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GCSE: Measure For Measure
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Angelo, who is young, and unproven, is placed in a position in which he has no option to decline. Furthermore the two appointments of King James, one as King of Scotland, and the other as King of England can be seen to be parallel to the two appointments of the Duke. It has been said that James considered his rule of Scotland too lenient, and this can be collated against the previous 'fourteen year' rule of the Duke in Vienna, before his delegation of power to Angelo. His return to power analogises the ascension of King James I to the English throne, where he would have ruled after receiving much experience.
- Length: 869 words
Duke: 'Hence shall we see if power change purpose, what our seemers be' lines 53 & 54. The Duke is displaying corruption on a political level. The duke also creates religious corruption in that in order to test Angelo he plans to disguise himself as a religious figure - a Friar. Society is also shown to be corrupt. Madame Overdone is the owner of a hot house. The existence of these exposes some of the moral flaws in society. Shakespeare shows how the hot houses can corrupt the weak nature of individuals such as Froth.
- Length: 1007 words
"The last act of Measure for Measure raises more questions than it solves, is this a satisfactory conclusion to the play?"
There is much exuberant drama in the last act of Measure for Measure. Notably, there are three moments of revelation in which all the characters are amazed. These are; when Marianna is unveiled, when the friar is unmasked as Vincentio & when Claudio is revealed to be still alive. There are moments of solemnity, such as the contrition of Angelo; V.1 line 471- 474 "I am sorry that such sorrow I procure, And so deep sticks it in my penitent heart, That I crave death more willingly than mercy, 'Tis my deserving, and I do entreat it" There are also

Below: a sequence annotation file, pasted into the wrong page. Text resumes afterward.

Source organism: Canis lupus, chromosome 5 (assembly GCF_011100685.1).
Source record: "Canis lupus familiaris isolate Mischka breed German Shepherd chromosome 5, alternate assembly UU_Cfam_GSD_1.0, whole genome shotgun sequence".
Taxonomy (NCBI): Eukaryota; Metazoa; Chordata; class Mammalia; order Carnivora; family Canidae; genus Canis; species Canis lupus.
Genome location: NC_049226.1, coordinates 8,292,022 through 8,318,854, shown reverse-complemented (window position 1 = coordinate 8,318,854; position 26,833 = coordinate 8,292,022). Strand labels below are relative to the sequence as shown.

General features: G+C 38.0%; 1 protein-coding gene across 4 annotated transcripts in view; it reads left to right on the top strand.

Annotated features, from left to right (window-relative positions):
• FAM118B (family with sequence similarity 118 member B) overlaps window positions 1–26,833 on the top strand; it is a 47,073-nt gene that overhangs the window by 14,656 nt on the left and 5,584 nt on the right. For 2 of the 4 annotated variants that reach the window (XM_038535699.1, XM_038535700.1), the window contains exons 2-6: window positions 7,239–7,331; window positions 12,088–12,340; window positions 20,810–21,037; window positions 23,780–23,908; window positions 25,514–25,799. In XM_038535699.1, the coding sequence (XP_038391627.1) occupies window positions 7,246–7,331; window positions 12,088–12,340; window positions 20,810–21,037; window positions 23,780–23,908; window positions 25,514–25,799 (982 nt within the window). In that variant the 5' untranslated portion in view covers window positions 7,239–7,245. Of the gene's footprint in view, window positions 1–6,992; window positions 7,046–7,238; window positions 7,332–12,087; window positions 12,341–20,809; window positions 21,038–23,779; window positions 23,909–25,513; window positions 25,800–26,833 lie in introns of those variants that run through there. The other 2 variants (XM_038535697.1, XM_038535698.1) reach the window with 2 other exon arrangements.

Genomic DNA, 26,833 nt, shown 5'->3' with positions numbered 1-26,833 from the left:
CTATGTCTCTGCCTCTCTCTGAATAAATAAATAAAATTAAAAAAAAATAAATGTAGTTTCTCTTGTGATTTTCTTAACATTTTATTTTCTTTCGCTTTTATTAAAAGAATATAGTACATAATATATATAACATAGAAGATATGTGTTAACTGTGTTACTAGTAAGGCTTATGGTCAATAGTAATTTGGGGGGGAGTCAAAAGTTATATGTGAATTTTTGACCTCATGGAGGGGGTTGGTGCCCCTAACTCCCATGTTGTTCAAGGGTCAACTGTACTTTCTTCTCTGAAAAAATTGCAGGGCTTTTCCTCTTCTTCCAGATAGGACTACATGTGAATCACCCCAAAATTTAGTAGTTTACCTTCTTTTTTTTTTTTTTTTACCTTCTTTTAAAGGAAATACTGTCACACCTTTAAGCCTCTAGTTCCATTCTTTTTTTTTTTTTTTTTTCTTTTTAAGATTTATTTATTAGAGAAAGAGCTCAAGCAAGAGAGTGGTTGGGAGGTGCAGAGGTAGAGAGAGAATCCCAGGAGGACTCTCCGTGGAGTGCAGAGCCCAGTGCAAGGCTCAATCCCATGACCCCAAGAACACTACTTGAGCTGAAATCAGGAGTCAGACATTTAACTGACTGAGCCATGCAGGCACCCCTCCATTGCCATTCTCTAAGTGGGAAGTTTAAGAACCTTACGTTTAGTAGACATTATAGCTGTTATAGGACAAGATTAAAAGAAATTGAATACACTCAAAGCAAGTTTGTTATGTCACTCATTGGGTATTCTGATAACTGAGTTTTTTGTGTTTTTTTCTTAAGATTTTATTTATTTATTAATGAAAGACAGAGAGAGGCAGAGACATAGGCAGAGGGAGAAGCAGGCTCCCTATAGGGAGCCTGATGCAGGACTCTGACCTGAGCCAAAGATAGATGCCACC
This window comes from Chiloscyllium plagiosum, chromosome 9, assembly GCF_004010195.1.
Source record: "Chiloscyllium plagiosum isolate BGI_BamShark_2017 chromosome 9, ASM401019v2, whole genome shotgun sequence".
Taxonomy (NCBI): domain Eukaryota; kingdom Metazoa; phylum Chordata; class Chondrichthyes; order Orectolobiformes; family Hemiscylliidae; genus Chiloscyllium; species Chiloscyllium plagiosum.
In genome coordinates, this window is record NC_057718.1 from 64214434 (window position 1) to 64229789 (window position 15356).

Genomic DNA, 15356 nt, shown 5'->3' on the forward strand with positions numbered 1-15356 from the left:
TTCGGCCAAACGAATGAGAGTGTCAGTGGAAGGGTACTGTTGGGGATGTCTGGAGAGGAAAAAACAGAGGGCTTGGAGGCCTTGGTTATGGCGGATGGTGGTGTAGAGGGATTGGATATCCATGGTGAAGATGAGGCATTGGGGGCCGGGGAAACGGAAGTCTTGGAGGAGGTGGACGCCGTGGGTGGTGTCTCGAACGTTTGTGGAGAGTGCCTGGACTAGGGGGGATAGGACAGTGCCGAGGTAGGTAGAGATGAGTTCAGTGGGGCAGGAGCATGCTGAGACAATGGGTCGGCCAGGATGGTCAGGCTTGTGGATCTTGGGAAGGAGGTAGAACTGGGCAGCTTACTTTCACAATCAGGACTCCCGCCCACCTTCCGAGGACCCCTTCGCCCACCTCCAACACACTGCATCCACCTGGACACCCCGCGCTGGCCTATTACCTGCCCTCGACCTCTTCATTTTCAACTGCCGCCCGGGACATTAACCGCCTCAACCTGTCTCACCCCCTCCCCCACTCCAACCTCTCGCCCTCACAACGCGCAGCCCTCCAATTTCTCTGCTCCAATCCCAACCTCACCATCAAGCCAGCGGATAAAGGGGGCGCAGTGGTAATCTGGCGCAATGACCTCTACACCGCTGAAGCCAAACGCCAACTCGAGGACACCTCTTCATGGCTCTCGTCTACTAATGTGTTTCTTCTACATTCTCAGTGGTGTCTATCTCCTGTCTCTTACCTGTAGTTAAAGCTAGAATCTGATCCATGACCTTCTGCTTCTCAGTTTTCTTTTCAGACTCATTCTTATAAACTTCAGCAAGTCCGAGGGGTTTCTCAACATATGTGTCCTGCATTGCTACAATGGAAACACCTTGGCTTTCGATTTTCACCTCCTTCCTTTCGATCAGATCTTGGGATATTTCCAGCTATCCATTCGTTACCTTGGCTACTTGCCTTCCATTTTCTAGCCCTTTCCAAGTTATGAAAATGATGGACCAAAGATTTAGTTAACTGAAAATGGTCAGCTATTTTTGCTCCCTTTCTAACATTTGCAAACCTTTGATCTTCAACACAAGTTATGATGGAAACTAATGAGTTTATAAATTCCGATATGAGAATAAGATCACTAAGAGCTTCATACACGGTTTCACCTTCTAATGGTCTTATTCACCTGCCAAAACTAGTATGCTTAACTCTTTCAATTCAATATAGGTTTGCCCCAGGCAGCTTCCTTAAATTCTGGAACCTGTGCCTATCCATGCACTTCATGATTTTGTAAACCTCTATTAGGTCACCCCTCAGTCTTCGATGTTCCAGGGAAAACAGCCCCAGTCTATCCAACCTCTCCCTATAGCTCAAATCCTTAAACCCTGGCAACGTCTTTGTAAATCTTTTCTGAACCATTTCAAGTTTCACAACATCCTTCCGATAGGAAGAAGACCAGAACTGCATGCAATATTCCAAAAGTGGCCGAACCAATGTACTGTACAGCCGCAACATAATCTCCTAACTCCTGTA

- Length: 1864 words
Isabella's decision to enter a convent is never explained in the play and many could argue that she is running away from pressures of 'real life'. Shakespeare does this to make us ask why we personally think she is religious and whether it is a cover she uses to hide her own insecurities. When Isabella asks Francisca, the nun for 'Strict restraint' the reader could also assumes that Isabella may be joining the convent to protect herself from men, especially at a time when Vienna is debauched and immoral.
- Length: 3029 words
Pompey adds humour to the scene, with a comic exchange between him and Mistress Overdone. Mistress Overdone: "What has he done?" Pompey: "A woman," Mistress Overdone: "But what is his offence?," Pompey: "Groping for trouts in a peculiar river." Pompey's subtle, but at the same time pointed, humour shows that he is a sharp, relatively intelligent, devious and witty character, and is not being used by Shakespeare simply to provide comic relief. Pompey uses the words 'woman,' and 'groping,' clearly giving the audience an image of the type of relationship Claudio and Juliet, his sweetheart, had.
- Length: 2004 words